The gut microbiome represents an incredibly complex network of microbes interacting with each other, which plays an important role in digestion and immune response processes. Its influence on the secretion of endocrine glands and on the central nervous system is also relevant. Numerous scientific papers have led us to realize that under normal circumstances the microbiome has a balanced composition, the so-called “enterotype”. The disturbance of this balance can be associated both with the cause and effect of various diseases. One of the most important direct influences on this balance is certainly nutrition. The relationship between the microbiome and obesity has recently been demonstrated. We can influence gut microbiome by using antibiotics, prebiotics and faecal transplants.
Within the MicroEquilibrium project, we try to establish and maintain a balance of microorganisms, similar to the one that exists in the large intestine. We try to achieve this by standardizing the nutrient base modelled on the macro- and micro-nutrient composition present in the large intestine, and by using donor faeces that have a dual role as inoculum and as control of the success of in vitro cultivation.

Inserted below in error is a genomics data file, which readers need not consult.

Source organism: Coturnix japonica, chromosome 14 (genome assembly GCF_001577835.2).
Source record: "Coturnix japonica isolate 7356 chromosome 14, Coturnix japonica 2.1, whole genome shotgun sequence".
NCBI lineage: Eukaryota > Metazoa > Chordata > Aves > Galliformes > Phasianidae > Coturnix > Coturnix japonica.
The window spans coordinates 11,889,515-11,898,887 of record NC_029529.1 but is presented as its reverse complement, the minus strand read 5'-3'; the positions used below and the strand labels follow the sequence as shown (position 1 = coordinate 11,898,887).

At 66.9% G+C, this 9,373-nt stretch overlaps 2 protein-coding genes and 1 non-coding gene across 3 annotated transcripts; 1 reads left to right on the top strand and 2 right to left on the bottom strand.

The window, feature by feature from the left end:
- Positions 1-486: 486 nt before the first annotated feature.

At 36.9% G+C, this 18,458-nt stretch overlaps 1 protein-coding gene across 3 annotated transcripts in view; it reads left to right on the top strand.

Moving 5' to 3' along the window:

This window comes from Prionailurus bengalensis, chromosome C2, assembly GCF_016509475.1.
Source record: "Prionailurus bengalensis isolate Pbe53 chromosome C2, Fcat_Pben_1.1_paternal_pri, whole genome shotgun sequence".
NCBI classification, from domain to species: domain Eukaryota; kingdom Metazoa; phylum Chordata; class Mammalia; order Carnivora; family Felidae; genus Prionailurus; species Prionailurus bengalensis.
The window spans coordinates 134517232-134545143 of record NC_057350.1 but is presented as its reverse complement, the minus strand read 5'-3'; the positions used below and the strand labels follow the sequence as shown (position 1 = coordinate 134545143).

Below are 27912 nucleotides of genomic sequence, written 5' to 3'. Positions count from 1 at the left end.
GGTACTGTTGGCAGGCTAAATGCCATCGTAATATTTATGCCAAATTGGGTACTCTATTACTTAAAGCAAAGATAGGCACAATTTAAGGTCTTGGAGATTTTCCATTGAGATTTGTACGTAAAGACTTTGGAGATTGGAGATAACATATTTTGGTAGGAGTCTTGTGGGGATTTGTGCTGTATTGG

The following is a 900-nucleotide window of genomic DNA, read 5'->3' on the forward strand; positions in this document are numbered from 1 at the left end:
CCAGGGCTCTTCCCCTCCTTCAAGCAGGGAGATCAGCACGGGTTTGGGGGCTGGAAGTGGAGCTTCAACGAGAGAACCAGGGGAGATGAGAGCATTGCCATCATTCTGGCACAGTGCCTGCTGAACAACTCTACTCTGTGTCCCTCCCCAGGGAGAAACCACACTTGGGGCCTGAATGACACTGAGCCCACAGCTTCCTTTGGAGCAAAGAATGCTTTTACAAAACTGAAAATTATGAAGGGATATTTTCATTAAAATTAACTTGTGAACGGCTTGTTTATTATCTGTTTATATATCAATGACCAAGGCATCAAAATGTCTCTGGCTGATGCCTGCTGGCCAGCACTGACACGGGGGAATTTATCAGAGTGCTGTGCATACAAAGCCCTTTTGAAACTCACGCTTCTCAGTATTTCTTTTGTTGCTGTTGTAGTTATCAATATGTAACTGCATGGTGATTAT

In such an established model, we examine the impact of the combination of probiotics, prebiotics and patented food supplements on the change in the equilibrium with the aim of moving toward an enterotype characteristic of the phenotype of a medically desirable BMI. Therefore, in this project we try to explore the possibility of a targeted impact on the balance of the intestinal microbiome with the aim of directing it towards the desired outcome, i.e. to a healthy body mass index.
To raise awareness of the importance of retaining healthy microbiota, we made a short animated video explaining the role of healthy microbiota in maintaining our general health. The video is available at: https://vimeo.com/226713864.